If you’re experiencing addiction and you’re seeking support and help, you may be interested in learning about the different types of therapy and professional medical assistance that can help you on your journey to recovery. Recovery can be a complex subject area and professional support can help you to understand the root causes of your addiction and behaviors, then help you tackle the core problem, freeing you from your addiction and helping you to live a healthier and happier life. There are, of course, plenty of different types of treatment that you can try. But for now, let’s focus on Dialectical Behavior Therapy and what it can do for you!

The History of Dialectical Behavior Therapy

Developed by psychologist Marsha M. Linehan in the late 1980s, dialectical behavior therapy (DBT) is a form of psychotherapy that was originally developed with the aim of treating patients with borderline personality disorder and suicidal thoughts. The method revolves around helping patients build the confidence and coping abilities they need to properly handle stressful situations in a positive and non-destructive way. As you can imagine, this can be applied to a host of mental health conditions, including addiction.

What Is Dialectical Behavior Therapy?

It has been found that patients who suffer from mental health conditions, emotional conditions, or behavioral conditions are likely to experience intense emotional outbursts, resulting in them becoming more likely to engage in substance abuse as a form of self-medication. If you are experiencing addiction and trying to overcome addiction, dialectical behavior therapy can help to show you several important skills that will help you to better recognize and understand your emotions and, consequently, manage them in a healthier and more productive way. Some key skills that DBT may teach you include:

  • Mindfulness
  • Distress tolerance
  • Interpersonal effectiveness
  • Emotional regulation

These are all key skills that can have a huge impact on your recovery journey, helping you to ultimately stop turning to drugs or alcohol as a coping mechanism for managing your emotions.

The Key Components of DBT

When you undergo DBT, you’re likely to find yourself focusing on four key components. These are skills therapy, individual therapy, phone coaching, and team consultation.

Skills Therapy

The first important element of DBT is skill therapy. This is a form of therapy where you will learn communication and coping skills that help you to actively manage your addiction. Some common skills that you will learn during this phase of your therapy include practicing mindfulness, emotional regulation, and distress tolerance. These can then be applied to your daily life to prevent relapse and promote sobriety.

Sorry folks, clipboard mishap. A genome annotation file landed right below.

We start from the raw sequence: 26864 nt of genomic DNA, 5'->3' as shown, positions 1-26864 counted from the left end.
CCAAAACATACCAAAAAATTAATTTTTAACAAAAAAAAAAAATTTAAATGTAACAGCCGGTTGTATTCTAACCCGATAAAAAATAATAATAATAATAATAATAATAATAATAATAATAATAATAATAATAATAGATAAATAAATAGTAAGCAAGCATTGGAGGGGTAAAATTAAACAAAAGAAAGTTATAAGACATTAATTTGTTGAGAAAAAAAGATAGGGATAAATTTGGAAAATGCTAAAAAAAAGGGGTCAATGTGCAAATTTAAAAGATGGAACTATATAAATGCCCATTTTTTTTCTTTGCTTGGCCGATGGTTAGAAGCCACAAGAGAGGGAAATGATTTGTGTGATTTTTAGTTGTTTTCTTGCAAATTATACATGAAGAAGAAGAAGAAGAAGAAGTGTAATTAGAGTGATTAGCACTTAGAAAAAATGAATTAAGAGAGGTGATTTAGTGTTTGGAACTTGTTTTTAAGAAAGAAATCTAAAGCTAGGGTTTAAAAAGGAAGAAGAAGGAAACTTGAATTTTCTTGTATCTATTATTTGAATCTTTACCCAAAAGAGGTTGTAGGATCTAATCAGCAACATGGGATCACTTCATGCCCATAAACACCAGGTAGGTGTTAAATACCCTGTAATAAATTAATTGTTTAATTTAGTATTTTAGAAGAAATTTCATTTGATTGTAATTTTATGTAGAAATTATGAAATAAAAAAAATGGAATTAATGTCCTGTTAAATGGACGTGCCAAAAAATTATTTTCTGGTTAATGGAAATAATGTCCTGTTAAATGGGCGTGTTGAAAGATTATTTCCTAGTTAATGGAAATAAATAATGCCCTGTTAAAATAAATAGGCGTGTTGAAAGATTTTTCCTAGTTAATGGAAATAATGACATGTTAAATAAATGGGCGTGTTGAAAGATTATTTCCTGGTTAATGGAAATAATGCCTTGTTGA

Individual Therapy

Of course, learning the skills outlined above is one thing. You’re going to need to practice applying these skills in real-life situations and scenarios. This is where individual therapy comes into play. This helps you to effectively work your newfound techniques into your daily life, overcoming genuine real-life situations that could usually pose a threat to your sobriety and recovery.

Phone Coaching

If you are experiencing in-patient care, you probably won’t engage with phone coaching, consult your therapist as and when you need them, as they’ll be close at hand. However, if you’ve opted for partial hospitalization or an outpatient treatment plan, it can prove extremely useful. Phone coaching is when you will be able to call and contact your therapist while outside of hospitalized care for guidance and support when you face situations that are difficult or if you’re unsure how to apply the skills you’ve learned. They will be able to talk you through the situation and how to best react.

Team Consultation

Your therapist will go through routine team consultation, which helps them to understand how their treatment plan is going and what they can do to better provide you with the best care possible. They can benefit from the insight, thoughts, and expertise of other therapists who are also trained in DBT.

Combined Treatments

Most people going through addiction recovery find that the best approach for them is to experience a range of different treatments and therapies together. When you start your journey with us, we’ll find the best approaches to suit you as an individual. Few people experience Dialectical Behavior Therapy in isolation. Instead, it complements a range of other approaches that work together to help you experience success. DBT is often paired with:

  • Cognitive behavioral therapy
  • Motivational enhancement therapy
  • Contingency management therapy
  • Community reinforcement therapy

If you’re interested in learning more about Dialectical Behavior Therapy, or if you’d like to arrange a session, don’t hesitate to get in touch. Our team will be able to listen to you and provide you with the support and guidance you need to get your journey started on the best path possible, whether that’s inpatient treatment, outpatient treatment, or another personalized plan.


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